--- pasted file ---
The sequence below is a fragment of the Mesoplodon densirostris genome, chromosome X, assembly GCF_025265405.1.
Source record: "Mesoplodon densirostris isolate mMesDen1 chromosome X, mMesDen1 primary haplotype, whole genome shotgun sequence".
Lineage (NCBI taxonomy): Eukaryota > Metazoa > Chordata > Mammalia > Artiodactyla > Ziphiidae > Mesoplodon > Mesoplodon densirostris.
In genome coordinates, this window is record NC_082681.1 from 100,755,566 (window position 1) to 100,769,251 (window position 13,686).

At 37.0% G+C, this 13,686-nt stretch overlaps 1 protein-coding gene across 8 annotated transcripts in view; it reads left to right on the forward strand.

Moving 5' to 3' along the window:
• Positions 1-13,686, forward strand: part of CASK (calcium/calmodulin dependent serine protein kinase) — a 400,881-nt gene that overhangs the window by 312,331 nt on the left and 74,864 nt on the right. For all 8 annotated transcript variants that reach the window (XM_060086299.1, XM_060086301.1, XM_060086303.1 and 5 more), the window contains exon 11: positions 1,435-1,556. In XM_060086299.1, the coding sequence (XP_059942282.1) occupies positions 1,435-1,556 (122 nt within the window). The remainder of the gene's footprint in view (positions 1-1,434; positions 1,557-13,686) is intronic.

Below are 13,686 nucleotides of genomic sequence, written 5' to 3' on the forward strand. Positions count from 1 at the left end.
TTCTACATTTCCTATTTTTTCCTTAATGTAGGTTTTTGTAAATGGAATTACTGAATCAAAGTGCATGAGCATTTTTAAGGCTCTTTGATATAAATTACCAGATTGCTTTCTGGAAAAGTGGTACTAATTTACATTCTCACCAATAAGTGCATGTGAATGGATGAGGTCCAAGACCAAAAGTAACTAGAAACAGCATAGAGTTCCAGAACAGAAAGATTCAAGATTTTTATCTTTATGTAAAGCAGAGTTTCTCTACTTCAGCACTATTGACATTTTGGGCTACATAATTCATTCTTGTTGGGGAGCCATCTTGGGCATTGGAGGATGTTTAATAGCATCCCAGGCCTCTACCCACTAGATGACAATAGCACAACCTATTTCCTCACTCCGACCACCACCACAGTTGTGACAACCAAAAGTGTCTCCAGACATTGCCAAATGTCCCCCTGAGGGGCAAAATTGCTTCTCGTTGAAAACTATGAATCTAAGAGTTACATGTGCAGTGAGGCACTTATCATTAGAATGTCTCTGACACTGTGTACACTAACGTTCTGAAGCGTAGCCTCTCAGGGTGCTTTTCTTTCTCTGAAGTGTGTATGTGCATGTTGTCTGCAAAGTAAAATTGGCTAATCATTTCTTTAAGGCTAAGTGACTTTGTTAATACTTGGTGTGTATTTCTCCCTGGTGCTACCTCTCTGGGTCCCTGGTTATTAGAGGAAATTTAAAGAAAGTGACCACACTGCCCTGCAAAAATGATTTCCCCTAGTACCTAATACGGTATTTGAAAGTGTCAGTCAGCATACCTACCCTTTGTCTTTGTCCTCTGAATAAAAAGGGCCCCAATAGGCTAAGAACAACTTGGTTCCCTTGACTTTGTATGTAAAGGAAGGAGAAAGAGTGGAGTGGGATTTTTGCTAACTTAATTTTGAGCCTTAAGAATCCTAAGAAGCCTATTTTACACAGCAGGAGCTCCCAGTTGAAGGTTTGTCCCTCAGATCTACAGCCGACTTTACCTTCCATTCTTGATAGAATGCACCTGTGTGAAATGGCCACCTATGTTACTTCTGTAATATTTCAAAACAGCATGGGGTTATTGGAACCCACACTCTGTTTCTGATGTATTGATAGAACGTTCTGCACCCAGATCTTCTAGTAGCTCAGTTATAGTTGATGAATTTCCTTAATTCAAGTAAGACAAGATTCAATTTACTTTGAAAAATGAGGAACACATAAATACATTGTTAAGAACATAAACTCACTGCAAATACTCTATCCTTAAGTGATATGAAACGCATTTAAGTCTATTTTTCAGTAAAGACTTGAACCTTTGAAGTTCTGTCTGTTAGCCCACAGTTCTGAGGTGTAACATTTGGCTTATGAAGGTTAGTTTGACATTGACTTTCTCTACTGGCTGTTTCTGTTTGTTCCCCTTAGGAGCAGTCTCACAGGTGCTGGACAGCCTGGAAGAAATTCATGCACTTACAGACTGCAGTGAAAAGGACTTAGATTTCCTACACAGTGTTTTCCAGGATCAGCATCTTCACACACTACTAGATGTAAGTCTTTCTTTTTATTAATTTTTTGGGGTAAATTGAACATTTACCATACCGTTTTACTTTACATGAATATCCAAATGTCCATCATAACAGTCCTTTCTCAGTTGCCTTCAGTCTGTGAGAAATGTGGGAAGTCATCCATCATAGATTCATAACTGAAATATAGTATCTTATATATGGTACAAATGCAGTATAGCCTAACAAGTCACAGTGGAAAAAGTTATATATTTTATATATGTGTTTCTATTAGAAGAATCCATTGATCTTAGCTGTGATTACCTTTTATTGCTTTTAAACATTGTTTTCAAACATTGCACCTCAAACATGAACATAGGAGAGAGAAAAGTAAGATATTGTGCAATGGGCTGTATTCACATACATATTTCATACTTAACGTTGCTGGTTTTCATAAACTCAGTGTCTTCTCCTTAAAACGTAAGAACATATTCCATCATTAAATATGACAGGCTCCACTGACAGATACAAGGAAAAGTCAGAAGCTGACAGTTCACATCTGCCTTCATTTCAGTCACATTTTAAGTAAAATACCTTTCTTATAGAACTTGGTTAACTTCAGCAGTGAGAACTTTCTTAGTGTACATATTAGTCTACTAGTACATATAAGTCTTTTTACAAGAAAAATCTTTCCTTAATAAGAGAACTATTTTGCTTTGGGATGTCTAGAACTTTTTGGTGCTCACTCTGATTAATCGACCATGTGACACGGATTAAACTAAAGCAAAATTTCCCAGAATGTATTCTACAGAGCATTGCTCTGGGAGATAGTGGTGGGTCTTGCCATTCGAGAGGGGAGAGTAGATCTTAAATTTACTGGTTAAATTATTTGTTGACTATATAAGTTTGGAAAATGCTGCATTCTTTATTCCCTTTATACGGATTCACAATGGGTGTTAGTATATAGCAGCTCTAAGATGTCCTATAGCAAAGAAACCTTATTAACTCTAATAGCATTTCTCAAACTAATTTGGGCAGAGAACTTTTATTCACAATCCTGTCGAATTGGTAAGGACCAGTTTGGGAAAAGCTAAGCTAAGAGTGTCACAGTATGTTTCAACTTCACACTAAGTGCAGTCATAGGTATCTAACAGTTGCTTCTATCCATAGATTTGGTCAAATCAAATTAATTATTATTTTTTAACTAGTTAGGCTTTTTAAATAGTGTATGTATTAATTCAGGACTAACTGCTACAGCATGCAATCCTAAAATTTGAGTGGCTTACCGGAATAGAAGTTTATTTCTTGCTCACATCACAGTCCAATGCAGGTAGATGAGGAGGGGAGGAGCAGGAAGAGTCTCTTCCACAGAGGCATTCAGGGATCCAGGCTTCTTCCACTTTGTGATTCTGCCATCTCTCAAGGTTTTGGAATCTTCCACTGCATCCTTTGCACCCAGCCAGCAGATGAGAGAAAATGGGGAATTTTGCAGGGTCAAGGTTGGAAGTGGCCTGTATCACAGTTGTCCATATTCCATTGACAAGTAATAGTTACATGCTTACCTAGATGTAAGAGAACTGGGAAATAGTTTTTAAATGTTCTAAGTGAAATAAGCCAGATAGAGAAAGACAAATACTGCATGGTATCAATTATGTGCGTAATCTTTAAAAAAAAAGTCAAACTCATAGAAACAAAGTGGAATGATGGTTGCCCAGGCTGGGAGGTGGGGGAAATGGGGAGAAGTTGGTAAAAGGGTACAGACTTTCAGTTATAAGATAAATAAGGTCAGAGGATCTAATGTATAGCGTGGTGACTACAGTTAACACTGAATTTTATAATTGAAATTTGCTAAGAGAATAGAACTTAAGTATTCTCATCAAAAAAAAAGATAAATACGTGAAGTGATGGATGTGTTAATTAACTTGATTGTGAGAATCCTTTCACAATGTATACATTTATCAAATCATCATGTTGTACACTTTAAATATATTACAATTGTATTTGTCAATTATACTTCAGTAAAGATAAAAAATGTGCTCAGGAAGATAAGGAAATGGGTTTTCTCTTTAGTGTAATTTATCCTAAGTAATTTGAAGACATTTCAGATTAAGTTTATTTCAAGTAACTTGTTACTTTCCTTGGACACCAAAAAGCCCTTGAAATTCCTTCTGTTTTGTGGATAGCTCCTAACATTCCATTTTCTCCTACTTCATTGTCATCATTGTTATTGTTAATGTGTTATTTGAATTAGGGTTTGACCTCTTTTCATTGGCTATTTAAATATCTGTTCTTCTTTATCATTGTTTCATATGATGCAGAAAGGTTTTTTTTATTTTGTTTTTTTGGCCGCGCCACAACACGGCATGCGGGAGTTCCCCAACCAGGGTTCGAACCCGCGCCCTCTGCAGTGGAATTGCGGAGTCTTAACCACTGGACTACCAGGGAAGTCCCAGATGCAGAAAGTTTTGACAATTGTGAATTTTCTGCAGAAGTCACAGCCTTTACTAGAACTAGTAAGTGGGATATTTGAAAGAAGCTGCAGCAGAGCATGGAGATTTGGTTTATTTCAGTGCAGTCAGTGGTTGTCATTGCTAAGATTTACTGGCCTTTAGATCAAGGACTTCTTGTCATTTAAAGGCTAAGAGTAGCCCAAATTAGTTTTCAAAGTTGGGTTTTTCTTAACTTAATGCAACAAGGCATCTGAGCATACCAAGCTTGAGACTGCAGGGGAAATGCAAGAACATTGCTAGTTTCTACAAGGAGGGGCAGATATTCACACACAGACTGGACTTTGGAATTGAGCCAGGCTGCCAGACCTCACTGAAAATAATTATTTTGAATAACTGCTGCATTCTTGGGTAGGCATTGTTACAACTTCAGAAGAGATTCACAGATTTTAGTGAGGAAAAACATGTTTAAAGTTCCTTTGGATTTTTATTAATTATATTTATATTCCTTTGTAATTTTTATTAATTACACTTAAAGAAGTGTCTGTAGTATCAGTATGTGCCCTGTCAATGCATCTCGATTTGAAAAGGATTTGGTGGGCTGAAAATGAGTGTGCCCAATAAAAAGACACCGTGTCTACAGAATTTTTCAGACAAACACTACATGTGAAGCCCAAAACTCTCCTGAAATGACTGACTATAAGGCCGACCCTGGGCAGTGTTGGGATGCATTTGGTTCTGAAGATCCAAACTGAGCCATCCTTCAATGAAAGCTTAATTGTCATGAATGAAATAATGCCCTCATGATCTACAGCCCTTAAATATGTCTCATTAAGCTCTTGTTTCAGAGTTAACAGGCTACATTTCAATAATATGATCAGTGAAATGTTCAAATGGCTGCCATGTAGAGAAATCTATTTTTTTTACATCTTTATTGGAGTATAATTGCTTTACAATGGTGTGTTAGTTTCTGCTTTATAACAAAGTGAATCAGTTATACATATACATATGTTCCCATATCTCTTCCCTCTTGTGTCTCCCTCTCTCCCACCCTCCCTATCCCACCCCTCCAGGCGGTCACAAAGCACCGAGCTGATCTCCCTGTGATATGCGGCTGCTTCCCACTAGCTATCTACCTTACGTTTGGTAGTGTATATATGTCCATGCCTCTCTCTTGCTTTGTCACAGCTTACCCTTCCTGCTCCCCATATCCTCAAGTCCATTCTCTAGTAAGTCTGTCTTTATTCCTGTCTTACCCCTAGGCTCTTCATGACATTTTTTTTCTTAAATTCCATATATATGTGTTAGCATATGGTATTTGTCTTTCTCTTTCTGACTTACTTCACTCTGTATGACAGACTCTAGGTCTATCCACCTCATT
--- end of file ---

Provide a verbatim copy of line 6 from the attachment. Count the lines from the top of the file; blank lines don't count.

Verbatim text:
Moving 5' to 3' along the window: